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Publication numberUS5329994 A
Publication typeGrant
Application numberUS 07/993,864
Publication dateJul 19, 1994
Filing dateDec 23, 1992
Priority dateDec 23, 1992
Fee statusLapsed
Publication number07993864, 993864, US 5329994 A, US 5329994A, US-A-5329994, US5329994 A, US5329994A
InventorsRoger J. Collings, Michael P. Ciacco
Original AssigneeSundstrand Corporation
Export CitationBiBTeX, EndNote, RefMan
External Links: USPTO, USPTO Assignment, Espacenet
Jet impingement heat exchanger
US 5329994 A
Abstract
A heat exchanger (10) in accordance with the invention includes first and second heat conductive, spaced apart plates (12 and 14) and a heat conductive sheet (16) disposed between the plates and having repeating ridges (18) in thermal contact with the plates with successive ridges facing a different one of the plates and sections (22) of the sheet between successive ridges being inclined with respect to the axis of fluid flow and containing at least one aperture (32, 34 and 38) extending between the opposed surfaces of the section for passing fluid flow through the at least one aperture when fluid flows along the axis of fluid flow with fluid flow through the at least one aperture of the plurality of sections producing jets of fluid contacting one of the plates.
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Claims(27)
We claim:
1. A heat exchanger comprising:
first and second heat conductive spaced apart plates;
a heat conductive sheet disposed between the plates and having repeating ridges in thermal contact with the plates with successive ridges facing a different one of the plates; and
sections of the sheet disposed between successive ridges being inclined with respect to the axis of fluid flow and containing at least one aperture with the at least one aperture between opposed surfaces of the section passing fluid flow through the at least one aperture when fluid flows along the axis of fluid flow and with fluid flow through the at least one aperture of a plurality of the sections producing jets of fluid contacting one of the plates.
2. A heat exchanger in accordance with claim 1 wherein:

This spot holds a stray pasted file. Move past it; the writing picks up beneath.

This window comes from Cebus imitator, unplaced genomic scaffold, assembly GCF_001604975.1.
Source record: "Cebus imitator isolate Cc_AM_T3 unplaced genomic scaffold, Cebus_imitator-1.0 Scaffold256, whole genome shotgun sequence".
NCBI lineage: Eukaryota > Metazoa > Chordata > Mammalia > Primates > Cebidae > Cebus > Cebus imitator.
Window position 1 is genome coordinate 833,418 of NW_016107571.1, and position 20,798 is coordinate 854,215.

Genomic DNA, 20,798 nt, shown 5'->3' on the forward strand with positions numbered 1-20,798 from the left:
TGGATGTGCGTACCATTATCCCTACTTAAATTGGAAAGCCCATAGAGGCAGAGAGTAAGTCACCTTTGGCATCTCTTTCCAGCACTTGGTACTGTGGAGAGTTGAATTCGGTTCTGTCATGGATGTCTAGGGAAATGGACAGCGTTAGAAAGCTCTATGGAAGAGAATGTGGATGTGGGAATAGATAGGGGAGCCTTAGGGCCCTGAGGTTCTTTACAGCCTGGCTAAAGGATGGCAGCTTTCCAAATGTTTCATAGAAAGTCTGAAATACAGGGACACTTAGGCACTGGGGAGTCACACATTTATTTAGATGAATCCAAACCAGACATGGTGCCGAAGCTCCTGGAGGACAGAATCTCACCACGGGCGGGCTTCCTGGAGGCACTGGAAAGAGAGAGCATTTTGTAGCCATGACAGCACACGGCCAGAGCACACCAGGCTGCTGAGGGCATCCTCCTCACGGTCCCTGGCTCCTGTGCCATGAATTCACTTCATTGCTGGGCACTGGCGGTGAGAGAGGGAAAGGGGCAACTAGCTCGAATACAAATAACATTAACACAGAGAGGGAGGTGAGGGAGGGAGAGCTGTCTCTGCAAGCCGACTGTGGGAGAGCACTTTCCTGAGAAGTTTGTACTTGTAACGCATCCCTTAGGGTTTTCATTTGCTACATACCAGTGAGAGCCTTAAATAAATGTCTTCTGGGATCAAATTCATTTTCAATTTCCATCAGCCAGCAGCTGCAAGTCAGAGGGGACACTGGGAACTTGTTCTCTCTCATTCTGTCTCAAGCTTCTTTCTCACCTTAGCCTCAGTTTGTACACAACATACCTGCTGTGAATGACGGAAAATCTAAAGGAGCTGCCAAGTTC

first and second sections form a ridge facing the first plate with the first section having at least one aperture through which fluid flows and is directed in at least one jet to contact the first plate which is to be thermally coupled to a heat source for transmitting heat flowing from the heat source to the first plate to the flowing fluid and the second section having at least one aperture through which fluid flows to another first section and is directed to flow toward the another first section with the first plate during fluid flow having a higher heat dissipation capability than the second plate.
3. A heat exchanger in accordance with claim 2 wherein:
the first section contains a plurality of apertures.
4. A heat exchanger in accordance with claim 3 wherein:
the second section contains a single aperture having a cross-sectional area larger than a cross-sectional area of individual apertures in the first section.
5. A heat exchanger in accordance with claim 3 wherein:
the second section contains a plurality of apertures.
6. A heat exchanger in accordance with claim 4 wherein:
the single aperture is rectangular in cross section and has a longitudinal dimension perpendicular to the axis of fluid flow.
7. A heat exchanger in accordance with claim 2 wherein:
an angle measured between the first section and the axis of fluid flow is less than an angle measured between the second section and the axis of fluid flow.
8. A heat exchanger in accordance with claim 3 wherein:
an angle measured between the first section and the axis of fluid flow is less than an angle measured between the second section and the axis of fluid flow.
9. A heat exchanger in accordance with claim 4 wherein:
an angle measured between the first section and the axis of fluid flow is less than an angle measured between the second section and the axis of fluid flow.